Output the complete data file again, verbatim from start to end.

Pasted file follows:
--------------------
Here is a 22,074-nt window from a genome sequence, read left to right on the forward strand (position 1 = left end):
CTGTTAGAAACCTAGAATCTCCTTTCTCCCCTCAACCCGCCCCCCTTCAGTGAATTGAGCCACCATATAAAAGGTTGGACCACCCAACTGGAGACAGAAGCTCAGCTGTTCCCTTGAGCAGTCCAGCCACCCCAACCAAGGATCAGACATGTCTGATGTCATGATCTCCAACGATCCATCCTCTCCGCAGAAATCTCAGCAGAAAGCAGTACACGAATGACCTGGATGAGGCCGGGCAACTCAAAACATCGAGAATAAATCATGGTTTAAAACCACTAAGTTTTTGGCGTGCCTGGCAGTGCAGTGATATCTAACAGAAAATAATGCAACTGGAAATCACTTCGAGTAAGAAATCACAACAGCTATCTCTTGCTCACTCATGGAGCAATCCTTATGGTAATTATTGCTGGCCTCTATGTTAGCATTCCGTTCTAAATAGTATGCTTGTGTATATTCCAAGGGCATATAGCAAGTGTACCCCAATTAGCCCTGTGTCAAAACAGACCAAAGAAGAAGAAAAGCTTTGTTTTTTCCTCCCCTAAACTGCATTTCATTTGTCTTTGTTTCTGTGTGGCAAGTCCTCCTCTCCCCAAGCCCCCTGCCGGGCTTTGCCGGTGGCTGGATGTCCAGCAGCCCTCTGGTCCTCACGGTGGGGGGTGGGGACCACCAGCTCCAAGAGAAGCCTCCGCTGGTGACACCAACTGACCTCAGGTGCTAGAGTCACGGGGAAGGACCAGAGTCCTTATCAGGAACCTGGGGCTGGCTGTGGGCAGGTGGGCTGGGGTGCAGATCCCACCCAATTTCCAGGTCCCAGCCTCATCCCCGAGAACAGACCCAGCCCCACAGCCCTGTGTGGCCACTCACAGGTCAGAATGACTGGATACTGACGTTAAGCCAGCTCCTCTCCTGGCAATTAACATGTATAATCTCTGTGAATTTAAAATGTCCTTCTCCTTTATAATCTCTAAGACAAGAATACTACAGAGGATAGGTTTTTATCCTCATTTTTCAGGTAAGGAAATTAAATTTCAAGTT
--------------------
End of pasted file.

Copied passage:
Here is a 22,074-nt window from a genome sequence, read left to right on the forward strand (position 1 = left end):
CTGTTAGAAACCTAGAATCTCCTTTCTCCCCTCAACCCGCCCCCCTTCAGTGAATTGAGCCACCATATAAAAGGTTGGACCACCCAACTGGAGACAGAAGCTCAGCTGTTCCCTTGAGCAGTCCAGCCACCCCAACCAAGGATCAGACATGTCTGATGTCATGATCTCCAACGATCCATCCTCTCCGCAGAAATCTCAGCAGAAAGCAGTACACGAATGACCTGGATGAGGCCGGGCAACTCAAAACATCGAGAATAAATCATGGTTTAAAACCACTAAGTTTTTGGCGTGCCTGGCAGTGCAGTGATATCTAACAGAAAATAATGCAACTGGAAATCACTTCGAGTAAGAAATCACAACAGCTATCTCTTGCTCACTCATGGAGCAATCCTTATGGTAATTATTGCTGGCCTCTATGTTAGCATTCCGTTCTAAATAGTATGCTTGTGTATATTCCAAGGGCATATAGCAAGTGTACCCCAATTAGCCCTGTGTCAAAACAGACCAAAGAAGAAGAAAAGCTTTGTTTTTTCCTCCCCTAAACTGCATTTCATTTGTCTTTGTTTCTGTGTGGCAAGTCCTCCTCTCCCCAAGCCCCCTGCCGGGCTTTGCCGGTGGCTGGATGTCCAGCAGCCCTCTGGTCCTCACGGTGGGGGGTGGGGACCACCAGCTCCAAGAGAAGCCTCCGCTGGTGACACCAACTGACCTCAGGTGCTAGAGTCACGGGGAAGGACCAGAGTCCTTATCAGGAACCTGGGGCTGGCTGTGGGCAGGTGGGCTGGGGTGCAGATCCCACCCAATTTCCAGGTCCCAGCCTCATCCCCGAGAACAGACCCAGCCCCACAGCCCTGTGTGGCCACTCACAGGTCAGAATGACTGGATACTGACGTTAAGCCAGCTCCTCTCCTGGCAATTAACATGTATAATCTCTGTGAATTTAAAATGTCCTTCTCCTTTATAATCTCTAAGACAAGAATACTACAGAGGATAGGTTTTTATCCTCATTTTTCAGGTAAGGAAATTAAATTTCAAGTT